The starting point is creating a suitable product or service. This involves bringing something new to what you know – innovating in a market you’re familiar with and creating something you can be good at providing, using your skills and experience.
Make sure you avoid picking a market that’s full of powerful competitors or a product that’s only in demand in the good times by choosing a product or service that solves a problem that is common but not severe or uncommon but severe.
Make sure that it fits – that it can be used today and doesn’t depend on something else before it can be bought.
Make sure it’s priced properly. Use activity based costing to work out what it costs and compare the result to similar products.
You’ll feel vulnerable, of course, but it’s not necessary to be unthinkingly brave and ‘feel the fear and do it anyway’. Instead, look calmly at the downside, “stare into the abyss”, which is how we often view such uncertainty, and recognise one very reassuring truth – even if this venture fails, you’ll still be better off.
Discover the art of resourcing yourself, so you can learn as you go, and dealing with your dark side, which is out to sabotage your plans and needs to be put firmly in its place.
Learn not to rely on parents, friends and life partners to make the big decisions for you. They care about you, but they have their own perspective on life. They will give you some support, but in essence you are on your own. And that’s exciting.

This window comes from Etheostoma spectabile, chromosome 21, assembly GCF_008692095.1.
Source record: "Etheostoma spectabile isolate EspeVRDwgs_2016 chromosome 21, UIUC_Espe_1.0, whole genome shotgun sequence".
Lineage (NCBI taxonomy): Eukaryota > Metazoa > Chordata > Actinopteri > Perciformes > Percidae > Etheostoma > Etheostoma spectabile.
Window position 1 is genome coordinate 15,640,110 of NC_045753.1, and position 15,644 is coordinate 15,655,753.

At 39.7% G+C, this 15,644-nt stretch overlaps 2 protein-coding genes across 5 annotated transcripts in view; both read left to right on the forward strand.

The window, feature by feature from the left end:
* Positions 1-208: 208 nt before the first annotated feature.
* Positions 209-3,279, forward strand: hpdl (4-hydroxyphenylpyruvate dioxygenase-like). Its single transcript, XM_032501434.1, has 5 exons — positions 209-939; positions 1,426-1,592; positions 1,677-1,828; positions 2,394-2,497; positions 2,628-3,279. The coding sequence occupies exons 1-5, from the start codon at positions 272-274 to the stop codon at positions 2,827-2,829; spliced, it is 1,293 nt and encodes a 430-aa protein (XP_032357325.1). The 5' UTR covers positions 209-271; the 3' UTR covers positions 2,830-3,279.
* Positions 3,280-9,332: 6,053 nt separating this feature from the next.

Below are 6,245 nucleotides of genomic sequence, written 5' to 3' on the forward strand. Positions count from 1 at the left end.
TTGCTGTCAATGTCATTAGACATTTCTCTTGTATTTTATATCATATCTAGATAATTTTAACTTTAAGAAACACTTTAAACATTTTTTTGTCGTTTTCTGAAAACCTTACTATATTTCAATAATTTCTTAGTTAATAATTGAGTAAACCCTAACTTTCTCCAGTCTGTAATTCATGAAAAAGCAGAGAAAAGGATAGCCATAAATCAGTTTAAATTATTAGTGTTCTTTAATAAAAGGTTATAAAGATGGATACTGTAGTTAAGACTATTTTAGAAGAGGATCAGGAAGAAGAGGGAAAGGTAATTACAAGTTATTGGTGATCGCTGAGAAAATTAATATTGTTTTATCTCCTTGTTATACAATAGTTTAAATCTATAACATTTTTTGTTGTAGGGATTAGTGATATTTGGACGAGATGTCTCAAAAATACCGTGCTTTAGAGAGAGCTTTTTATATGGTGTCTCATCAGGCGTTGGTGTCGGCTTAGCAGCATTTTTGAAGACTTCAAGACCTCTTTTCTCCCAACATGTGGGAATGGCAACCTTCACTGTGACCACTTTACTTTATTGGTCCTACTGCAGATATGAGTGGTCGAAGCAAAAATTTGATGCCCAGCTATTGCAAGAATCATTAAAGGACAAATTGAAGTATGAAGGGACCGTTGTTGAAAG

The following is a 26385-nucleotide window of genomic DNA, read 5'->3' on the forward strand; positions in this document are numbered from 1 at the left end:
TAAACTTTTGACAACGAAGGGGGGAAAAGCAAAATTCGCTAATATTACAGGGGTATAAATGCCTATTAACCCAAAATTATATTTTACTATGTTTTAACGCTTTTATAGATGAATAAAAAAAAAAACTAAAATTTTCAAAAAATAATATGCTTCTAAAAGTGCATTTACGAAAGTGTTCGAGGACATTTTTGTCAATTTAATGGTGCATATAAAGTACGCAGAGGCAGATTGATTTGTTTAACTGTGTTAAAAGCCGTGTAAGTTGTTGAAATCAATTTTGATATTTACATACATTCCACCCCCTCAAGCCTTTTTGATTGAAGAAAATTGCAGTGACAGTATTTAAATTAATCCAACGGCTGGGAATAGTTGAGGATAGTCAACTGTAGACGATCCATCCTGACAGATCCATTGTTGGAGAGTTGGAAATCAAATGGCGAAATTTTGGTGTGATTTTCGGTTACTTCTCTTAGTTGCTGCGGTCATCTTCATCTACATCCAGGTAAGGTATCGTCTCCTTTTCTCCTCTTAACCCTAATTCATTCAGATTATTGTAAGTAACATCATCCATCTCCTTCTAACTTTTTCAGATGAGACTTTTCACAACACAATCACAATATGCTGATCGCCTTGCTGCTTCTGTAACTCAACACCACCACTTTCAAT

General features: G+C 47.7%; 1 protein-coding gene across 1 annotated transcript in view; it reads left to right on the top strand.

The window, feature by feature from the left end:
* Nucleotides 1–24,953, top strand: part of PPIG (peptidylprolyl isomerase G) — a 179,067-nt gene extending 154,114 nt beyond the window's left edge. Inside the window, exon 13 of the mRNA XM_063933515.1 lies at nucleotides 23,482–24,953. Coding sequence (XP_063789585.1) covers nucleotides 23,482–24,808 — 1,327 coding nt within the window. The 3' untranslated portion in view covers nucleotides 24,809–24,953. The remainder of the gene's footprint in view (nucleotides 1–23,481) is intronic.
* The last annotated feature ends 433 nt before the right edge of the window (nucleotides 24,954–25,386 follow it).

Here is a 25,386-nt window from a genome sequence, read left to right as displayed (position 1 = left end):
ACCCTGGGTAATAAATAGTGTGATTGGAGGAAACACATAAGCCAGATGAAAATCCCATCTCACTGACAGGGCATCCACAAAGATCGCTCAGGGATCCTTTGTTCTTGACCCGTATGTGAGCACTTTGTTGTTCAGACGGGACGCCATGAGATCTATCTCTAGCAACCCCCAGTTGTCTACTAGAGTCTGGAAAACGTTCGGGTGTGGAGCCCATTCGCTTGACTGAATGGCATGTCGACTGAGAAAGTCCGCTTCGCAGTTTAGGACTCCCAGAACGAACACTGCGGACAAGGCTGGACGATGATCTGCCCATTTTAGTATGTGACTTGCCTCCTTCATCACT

Then it’s time to launch it. You may need to cut back your expenditure a bit. This isn’t as hard as it sounds and the short-term sacrifice of a year or two without the luxuries you were used to will make the success you achieve feel even better.
You’ll probably need about £50,000 to start, significant but accessible.
Use friends and forums to identify customers, and make sure they like and trust you. Trust is built up from Credibility, Reliability and Intimacy. Acknowledge some self-interest but show a win-win.
Demonstrate benefits, rather than features and explain why your product is faster, better or cheaper than the alternatives. If you don’t get a buying signal, move on to another target, even if this was supposedly ‘the big one’.
If you’re confident that you can make your new product or service, sell it and manage people – or you nearly can – the best plan is to get a mentor alongside you to top up your skills.
If, as is most likely, you are comfortable in only one or two of these roles, the answer is to find a partner, work with this person for a while without making a total commitment and then, if everything looks good, join forces properly.
If your product or service hasn’t worked as well as you’d hoped, you must re-engineer it and see if there is a better product to be made or a different problem you can solve.